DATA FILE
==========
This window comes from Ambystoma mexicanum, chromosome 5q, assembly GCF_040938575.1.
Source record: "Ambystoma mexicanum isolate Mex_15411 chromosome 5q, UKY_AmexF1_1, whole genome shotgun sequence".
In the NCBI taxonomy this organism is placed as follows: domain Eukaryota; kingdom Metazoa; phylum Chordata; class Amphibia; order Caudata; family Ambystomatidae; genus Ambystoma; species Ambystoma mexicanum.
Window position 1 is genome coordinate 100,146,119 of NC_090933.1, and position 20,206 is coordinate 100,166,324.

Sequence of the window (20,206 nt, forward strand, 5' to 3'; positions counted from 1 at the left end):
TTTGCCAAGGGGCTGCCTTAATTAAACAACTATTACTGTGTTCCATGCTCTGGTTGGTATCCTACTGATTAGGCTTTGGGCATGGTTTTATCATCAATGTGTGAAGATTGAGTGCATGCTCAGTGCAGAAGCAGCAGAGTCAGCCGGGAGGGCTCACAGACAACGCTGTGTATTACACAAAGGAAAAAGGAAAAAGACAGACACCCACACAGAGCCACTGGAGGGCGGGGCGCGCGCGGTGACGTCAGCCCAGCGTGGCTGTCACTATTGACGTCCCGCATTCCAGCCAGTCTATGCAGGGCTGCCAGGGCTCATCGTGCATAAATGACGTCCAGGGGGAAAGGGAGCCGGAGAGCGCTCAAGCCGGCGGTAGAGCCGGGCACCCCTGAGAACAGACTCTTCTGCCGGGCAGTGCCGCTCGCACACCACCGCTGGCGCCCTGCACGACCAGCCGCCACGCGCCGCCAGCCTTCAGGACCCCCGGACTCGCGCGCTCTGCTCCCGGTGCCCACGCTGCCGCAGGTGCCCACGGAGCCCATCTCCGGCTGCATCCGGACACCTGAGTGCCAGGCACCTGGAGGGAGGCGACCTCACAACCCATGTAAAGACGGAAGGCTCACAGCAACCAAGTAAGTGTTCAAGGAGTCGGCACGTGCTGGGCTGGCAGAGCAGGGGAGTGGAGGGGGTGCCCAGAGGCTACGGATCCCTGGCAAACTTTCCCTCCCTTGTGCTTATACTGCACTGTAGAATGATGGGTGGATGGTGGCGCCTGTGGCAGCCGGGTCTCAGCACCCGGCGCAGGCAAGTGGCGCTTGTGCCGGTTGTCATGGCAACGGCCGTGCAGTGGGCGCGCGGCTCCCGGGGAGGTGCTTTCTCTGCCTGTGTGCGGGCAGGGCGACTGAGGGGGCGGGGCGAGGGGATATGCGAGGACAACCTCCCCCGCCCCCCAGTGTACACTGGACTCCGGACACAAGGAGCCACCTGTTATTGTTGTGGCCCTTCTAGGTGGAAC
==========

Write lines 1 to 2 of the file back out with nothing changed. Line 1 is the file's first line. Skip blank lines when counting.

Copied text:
This window comes from Ambystoma mexicanum, chromosome 5q, assembly GCF_040938575.1.
Source record: "Ambystoma mexicanum isolate Mex_15411 chromosome 5q, UKY_AmexF1_1, whole genome shotgun sequence".